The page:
In 1989 I got a call from a friend to come along to visit a studio in Landsmeer, near Amsterdam, where something quite amazing was being constructed, a circus with nothing but eggs, both as the performers and as the audience. I was - and still am - a huge Jim Henson fan and immediately felt an interest to see what was going on.
We were received by Jacques Meijer and his wife in their house in Landsmeer, attached to which was a large workshop. After the obligatory tea and smalltalk we entered the workshop/studio and the lights came on. This is one of those ‘you had to have been there’ things, it is hard to describe how incredible the sight was. More than life-size, the Golden Egg Circus model towered over us, high up a trapeze, on the ground a circus ring where the strongest egg was breaking bricks and brave eggs tamed tomatoes jumping through flaming hoops. Eggs, eggs, eggs and more eggs wherever you looked. The attention to detail was nothing short of unbelievable, everything built to exacting scale. It was clear immediately that many years of work had gone into this project, as well as a small fortune.
The whole thing was constructed as the location for an animated feature film to be shot in 35 mm, with special gantries to move the cameras around. The problem: the circus orchestra had to be animated in time with the music. The eggs didn’t actually have any instruments but they were supposed to rotate and bob up and down to match the music in realtime and the owner had no idea on how to go about this, his specialty was photography and film, not the actual animation. After a long evening talking it all over I decided to let the offer go, for one I didn’t really feel comfortable taking this man’s money because it was clear that he was already way over budget and had no idea what it would take to make his vision become a reality in terms of computers, servos and mechanics to make a fair sized orchestra come to life (as I wrote above, I was/am a huge Jim Henson fan and had seen some of what it took to animate the muppets), and another reason is that I felt that in spite of all the work and effort that went into it that it wasn’t really going anywhere. It was beautiful, absolutely gorgeous but I just could not find much enthusiasm for the whole concept of an egg circus. Great idea, though!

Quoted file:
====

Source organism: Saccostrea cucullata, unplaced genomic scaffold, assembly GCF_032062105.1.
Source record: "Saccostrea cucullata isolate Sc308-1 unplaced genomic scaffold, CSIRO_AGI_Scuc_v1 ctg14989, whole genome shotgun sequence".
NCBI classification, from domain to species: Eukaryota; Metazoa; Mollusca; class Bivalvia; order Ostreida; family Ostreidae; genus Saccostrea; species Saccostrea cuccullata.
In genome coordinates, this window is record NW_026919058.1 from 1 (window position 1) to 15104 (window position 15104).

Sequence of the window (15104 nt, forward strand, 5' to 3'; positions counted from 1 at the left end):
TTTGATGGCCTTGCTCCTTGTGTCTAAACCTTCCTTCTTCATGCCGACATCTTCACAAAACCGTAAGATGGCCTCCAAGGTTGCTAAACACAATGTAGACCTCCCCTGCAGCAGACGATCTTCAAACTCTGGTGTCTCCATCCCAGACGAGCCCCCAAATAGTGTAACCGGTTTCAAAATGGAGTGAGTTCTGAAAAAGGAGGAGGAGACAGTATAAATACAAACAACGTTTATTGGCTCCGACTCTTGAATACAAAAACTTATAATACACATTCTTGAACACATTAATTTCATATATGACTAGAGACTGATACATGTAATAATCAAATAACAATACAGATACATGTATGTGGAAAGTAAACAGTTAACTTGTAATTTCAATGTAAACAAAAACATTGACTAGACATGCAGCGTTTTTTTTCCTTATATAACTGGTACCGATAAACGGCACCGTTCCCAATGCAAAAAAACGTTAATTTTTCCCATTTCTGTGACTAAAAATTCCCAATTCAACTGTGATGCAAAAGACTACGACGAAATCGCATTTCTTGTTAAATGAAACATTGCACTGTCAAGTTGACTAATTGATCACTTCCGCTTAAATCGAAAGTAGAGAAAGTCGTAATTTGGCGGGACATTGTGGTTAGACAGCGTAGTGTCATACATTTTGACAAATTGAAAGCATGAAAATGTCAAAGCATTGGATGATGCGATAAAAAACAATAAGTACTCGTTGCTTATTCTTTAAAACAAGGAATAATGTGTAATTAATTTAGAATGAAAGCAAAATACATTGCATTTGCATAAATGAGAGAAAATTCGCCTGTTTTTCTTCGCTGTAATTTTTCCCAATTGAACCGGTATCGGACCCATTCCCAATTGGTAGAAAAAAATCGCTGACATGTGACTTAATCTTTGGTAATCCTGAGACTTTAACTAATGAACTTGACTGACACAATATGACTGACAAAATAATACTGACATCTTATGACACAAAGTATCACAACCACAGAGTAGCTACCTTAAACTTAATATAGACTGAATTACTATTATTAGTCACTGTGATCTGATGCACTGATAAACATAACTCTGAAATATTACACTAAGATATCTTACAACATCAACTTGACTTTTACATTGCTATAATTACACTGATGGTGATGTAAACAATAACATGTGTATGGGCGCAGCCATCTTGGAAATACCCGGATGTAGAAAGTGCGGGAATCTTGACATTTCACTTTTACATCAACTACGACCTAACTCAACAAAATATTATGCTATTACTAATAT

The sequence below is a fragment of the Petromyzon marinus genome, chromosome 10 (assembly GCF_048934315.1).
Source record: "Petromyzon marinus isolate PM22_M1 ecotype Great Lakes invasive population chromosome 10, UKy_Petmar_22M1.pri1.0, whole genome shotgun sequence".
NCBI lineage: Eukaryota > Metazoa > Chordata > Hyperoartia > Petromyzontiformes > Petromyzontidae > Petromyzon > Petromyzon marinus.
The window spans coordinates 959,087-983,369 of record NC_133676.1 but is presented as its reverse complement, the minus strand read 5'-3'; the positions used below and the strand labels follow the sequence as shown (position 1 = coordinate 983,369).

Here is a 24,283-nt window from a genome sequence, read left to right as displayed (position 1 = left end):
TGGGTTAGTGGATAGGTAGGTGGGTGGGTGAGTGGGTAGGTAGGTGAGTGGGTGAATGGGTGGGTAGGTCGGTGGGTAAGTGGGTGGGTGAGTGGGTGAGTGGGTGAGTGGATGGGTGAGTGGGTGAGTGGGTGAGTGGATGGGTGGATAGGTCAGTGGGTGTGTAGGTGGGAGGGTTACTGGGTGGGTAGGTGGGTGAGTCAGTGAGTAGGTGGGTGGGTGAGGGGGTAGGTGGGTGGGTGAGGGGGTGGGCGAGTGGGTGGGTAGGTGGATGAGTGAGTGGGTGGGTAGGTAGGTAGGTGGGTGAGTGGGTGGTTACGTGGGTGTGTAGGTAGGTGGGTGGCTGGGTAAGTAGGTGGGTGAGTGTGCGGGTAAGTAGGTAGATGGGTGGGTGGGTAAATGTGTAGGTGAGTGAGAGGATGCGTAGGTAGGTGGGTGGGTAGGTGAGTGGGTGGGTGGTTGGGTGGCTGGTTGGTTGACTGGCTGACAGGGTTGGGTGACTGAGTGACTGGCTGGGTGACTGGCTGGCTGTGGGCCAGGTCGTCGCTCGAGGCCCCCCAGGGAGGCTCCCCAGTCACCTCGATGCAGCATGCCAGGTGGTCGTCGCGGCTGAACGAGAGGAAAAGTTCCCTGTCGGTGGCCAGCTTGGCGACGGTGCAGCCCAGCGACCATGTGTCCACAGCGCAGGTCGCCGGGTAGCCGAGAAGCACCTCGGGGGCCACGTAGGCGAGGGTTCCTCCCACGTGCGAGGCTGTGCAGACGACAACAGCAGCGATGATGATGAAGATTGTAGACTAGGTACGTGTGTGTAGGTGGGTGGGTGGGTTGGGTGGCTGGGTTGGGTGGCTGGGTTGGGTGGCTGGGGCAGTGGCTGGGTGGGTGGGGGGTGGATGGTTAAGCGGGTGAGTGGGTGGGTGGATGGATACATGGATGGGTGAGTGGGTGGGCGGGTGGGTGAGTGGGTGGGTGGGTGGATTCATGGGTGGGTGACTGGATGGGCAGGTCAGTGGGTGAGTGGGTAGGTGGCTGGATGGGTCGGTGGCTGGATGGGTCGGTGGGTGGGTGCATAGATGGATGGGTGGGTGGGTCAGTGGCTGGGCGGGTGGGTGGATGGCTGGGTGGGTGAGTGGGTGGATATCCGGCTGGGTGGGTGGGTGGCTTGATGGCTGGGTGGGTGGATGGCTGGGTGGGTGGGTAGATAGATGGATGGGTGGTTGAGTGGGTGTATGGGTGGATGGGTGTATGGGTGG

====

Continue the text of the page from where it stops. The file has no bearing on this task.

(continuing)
So, we left and for many years I didn’t even think about it, until last night when I suddenly remembered about it and decided to search online to see if anything ever came of it. I found a website with some photographs, a (paywalled) newspaper article that referred to the circus from 1995, when apparently the funding was still missing. I don’t think it ever happened, and according to his CV Jacques Meijer was still active in 2021.
In an alternative universe, Jim Henson has a barn behind his house where a model of a 1930’s variety theater has been built, covered in layer upon layer of dust. With a weird little frog as the master of ceremonies and a pig with an attitude as his love interest. Monsters lie discarded in heaps and a detuned piano with a couple of broken strings sits in a dark corner. In that universe Jacques Meijer’s egg circus is a hit, children have egg dolls, everybody has their favorite egg and artists line up to be allowed on the next episode, still going strong after more than 30 years of week-by-week productions, as well as a couple of feature films. The Golden Egg Circus coming to your hometown is the event and people will talk about it for years.
In this universe, I feel privileged to have spent an evening with its creator, who relentlessly kept on pushing his idea, year after year, and even if hardly anybody has seen the egg circus in all its glory I hope that one day it will see the spotlight.